In the United Kingdom, an opt-out from the treaty's social provisions was opposed in Parliament by the opposition Labour and Liberal Democrat MPs and the treaty itself by the Maastricht Rebels within the governing Conservative Party. The number of rebels exceeded the Conservative majority in the House of Commons, thus the government of John Major came close to losing the confidence of the House. In accordance with British constitutional convention that of parliamentary sovereignty, ratification in the UK was not subject to approval by referendum. Despite this, the British constitutional historian Vernon Bogdanor suggests that there was “a clear constitutional rationale for requiring a referendum” based on the allocation of legislative power; the TEU entered into force on 1 November 1993. Treaties amending the TEU: Treaty of Amsterdam Treaty of Nice Treaty of Lisbon The treaty led to the creation of the euro. One of the obligations of the treaty for the members was to keep "sound fiscal policies, with debt limited to 60% of GDP and annual deficits no greater than 3% of GDP".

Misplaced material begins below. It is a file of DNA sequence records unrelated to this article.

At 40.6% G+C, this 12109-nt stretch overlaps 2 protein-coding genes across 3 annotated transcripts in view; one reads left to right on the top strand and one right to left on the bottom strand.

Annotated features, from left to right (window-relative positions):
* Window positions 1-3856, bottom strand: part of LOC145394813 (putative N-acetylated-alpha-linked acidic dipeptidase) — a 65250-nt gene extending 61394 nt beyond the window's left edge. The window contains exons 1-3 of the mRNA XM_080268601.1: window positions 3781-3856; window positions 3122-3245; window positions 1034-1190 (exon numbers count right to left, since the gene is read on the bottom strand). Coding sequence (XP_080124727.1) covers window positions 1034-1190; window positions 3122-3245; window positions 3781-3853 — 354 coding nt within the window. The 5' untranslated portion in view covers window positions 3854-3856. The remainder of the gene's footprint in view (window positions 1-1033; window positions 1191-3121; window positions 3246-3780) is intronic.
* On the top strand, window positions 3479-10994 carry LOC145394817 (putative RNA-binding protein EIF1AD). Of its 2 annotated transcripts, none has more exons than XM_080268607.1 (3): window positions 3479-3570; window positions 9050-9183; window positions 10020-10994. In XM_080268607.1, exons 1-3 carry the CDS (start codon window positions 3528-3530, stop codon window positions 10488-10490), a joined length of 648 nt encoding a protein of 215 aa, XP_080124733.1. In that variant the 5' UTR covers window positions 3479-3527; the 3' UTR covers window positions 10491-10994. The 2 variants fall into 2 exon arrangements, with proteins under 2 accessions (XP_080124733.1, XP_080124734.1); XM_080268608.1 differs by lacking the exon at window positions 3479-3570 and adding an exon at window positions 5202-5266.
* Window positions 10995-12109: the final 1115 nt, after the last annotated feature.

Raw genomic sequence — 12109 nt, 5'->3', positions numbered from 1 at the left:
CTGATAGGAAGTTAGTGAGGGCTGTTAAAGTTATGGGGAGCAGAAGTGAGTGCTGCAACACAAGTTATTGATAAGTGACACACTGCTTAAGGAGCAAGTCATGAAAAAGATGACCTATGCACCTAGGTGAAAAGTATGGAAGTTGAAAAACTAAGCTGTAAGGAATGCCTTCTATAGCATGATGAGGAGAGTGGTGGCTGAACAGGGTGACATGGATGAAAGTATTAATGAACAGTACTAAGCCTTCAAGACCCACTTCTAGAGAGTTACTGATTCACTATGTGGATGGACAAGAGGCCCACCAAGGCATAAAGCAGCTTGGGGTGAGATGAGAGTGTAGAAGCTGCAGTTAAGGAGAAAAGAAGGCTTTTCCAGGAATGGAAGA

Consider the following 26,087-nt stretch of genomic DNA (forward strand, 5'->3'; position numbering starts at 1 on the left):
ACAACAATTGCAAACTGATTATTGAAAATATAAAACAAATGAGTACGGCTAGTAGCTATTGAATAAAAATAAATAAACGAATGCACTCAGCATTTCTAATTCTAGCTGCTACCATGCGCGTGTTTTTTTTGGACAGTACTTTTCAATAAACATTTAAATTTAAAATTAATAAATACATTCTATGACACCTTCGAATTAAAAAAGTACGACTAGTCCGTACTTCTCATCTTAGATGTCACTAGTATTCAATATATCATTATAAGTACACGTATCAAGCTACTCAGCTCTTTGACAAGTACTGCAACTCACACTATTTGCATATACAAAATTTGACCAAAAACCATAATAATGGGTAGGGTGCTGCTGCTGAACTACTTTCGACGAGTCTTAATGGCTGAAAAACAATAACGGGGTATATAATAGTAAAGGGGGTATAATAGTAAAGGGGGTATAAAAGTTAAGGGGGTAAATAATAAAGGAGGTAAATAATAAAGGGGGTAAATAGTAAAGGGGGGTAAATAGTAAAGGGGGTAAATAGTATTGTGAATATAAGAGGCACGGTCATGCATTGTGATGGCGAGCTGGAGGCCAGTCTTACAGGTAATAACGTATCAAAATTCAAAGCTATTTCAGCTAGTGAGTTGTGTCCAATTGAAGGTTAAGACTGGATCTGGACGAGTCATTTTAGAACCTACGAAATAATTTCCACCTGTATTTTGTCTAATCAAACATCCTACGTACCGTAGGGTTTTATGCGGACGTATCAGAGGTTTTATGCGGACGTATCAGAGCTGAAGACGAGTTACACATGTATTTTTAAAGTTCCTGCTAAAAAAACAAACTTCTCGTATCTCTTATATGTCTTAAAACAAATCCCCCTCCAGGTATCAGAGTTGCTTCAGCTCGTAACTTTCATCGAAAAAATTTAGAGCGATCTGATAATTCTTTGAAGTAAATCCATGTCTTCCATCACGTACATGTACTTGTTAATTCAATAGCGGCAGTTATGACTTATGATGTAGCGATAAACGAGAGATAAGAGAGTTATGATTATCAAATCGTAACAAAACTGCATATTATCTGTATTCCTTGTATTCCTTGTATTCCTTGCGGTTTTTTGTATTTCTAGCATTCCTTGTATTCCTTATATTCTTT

The treaty created what was referred to as the pillar structure of the European Union. The treaty established the three pillars of the European Union—one supranational pillar created from three European Communities, the Common Foreign and Security Policy pillar, the Justice and Home Affairs pillar; the first pillar was where the EU's supra-national institutions—the Commission, the European Parliament and the European Court of Justice—had the most power and influence. The other two pillars were more intergovernmental in nature with decisions being made by committees composed of member states' politicians and officials. All three pillars were the extensions of existing policy structures; the European Community pillar was the continuation of the European Economic Community with the "Economic" being dropped from the name to represent the wider policy base given by the Maastricht Treaty. Coordination in foreign policy had taken place since the beginning of the 1970s under the name of European Political Cooperation, first written into the treaties by the Single European Act but not as a part of the EEC.
While the Justice and Home Affairs pillar extended cooperatio